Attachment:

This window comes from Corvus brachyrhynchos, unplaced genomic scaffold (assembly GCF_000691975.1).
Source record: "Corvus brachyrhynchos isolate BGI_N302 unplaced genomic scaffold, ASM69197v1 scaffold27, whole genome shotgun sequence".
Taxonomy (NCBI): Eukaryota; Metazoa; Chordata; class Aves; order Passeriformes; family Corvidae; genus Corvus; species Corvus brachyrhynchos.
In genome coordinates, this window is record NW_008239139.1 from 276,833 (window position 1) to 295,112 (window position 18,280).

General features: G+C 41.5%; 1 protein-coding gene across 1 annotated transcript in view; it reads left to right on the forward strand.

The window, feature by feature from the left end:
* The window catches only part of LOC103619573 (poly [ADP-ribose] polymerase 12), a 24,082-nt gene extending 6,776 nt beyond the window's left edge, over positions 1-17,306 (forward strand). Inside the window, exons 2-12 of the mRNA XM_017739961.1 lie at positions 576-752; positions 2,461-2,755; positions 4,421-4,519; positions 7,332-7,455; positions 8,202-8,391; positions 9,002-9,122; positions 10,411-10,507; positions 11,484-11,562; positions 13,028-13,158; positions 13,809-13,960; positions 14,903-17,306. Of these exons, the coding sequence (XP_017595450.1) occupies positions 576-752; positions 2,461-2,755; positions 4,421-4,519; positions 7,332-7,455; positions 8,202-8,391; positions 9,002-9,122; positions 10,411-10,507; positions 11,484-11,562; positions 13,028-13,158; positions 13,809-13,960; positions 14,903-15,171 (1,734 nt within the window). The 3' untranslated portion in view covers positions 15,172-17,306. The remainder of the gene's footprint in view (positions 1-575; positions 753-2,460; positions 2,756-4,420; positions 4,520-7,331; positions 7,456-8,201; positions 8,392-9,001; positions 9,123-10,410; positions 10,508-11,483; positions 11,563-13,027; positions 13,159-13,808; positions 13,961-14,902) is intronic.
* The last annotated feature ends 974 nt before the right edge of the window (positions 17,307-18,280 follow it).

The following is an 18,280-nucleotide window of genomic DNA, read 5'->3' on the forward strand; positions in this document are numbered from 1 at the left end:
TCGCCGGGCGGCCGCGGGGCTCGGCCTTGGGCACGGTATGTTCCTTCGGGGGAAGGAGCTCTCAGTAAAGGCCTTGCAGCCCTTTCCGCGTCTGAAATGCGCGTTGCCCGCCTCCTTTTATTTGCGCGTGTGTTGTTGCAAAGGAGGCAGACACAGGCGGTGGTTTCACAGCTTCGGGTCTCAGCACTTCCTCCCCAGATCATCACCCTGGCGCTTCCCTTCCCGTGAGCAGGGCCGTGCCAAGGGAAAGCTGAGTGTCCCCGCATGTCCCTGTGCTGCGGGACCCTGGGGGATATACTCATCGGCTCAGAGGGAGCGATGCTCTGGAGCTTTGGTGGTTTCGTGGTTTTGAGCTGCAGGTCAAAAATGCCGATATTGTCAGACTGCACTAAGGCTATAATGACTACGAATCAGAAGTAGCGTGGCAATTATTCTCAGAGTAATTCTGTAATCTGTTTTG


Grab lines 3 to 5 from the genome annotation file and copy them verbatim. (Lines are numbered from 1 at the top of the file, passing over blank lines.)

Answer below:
Taxonomy (NCBI): Eukaryota; Metazoa; Chordata; class Aves; order Passeriformes; family Corvidae; genus Corvus; species Corvus brachyrhynchos.
In genome coordinates, this window is record NW_008239139.1 from 276,833 (window position 1) to 295,112 (window position 18,280).

General features: G+C 41.5%; 1 protein-coding gene across 1 annotated transcript in view; it reads left to right on the forward strand.